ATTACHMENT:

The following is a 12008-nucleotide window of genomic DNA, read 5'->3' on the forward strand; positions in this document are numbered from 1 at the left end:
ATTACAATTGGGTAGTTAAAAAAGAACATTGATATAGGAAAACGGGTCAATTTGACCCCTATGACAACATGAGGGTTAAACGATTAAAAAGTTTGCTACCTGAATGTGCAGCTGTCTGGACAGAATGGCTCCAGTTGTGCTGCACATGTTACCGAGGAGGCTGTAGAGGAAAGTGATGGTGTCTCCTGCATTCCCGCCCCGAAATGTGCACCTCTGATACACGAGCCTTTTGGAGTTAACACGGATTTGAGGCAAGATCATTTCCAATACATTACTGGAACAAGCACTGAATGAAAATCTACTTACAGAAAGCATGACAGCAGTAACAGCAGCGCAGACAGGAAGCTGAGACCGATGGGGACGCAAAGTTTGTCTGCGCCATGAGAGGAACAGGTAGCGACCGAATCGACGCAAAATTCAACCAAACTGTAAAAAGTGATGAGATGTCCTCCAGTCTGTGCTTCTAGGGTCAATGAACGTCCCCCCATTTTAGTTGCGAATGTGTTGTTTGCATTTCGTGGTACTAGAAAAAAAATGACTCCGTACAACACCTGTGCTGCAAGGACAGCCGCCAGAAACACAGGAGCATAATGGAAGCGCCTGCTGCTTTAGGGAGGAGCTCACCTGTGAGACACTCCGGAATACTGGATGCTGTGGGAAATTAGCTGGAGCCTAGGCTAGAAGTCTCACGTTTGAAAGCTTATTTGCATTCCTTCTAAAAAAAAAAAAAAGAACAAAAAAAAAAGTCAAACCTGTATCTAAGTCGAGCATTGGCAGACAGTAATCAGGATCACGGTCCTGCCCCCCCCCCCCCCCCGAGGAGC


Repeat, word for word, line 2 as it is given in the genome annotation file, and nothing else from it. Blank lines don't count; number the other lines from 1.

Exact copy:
ATTACAATTGGGTAGTTAAAAAAGAACATTGATATAGGAAAACGGGTCAATTTGACCCCTATGACAACATGAGGGTTAAACGATTAAAAAGTTTGCTACCTGAATGTGCAGCTGTCTGGACAGAATGGCTCCAGTTGTGCTGCACATGTTACCGAGGAGGCTGTAGAGGAAAGTGATGGTGTCTCCTGCATTCCCGCCCCGAAATGTGCACCTCTGATACACGAGCCTTTTGGAGTTAACACGGATTTGAGGCAAGATCATTTCCAATACATTACTGGAACAAGCACTGAATGAAAATCTACTTACAGAAAGCATGACAGCAGTAACAGCAGCGCAGACAGGAAGCTGAGACCGATGGGGACGCAAAGTTTGTCTGCGCCATGAGAGGAACAGGTAGCGACCGAATCGACGCAAAATTCAACCAAACTGTAAAAAGTGATGAGATGTCCTCCAGTCTGTGCTTCTAGGGTCAATGAACGTCCCCCCATTTTAGTTGCGAATGTGTTGTTTGCATTTCGTGGTACTAGAAAAAAAATGACTCCGTACAACACCTGTGCTGCAAGGACAGCCGCCAGAAACACAGGAGCATAATGGAAGCGCCTGCTGCTTTAGGGAGGAGCTCACCTGTGAGACACTCCGGAATACTGGATGCTGTGGGAAATTAGCTGGAGCCTAGGCTAGAAGTCTCACGTTTGAAAGCTTATTTGCATTCCTTCTAAAAAAAAAAAAAAGAACAAAAAAAAAAGTCAAACCTGTATCTAAGTCGAGCATTGGCAGACAGTAATCAGGATCACGGTCCTGCCCCCCCCCCCCCCCCGAGGAGC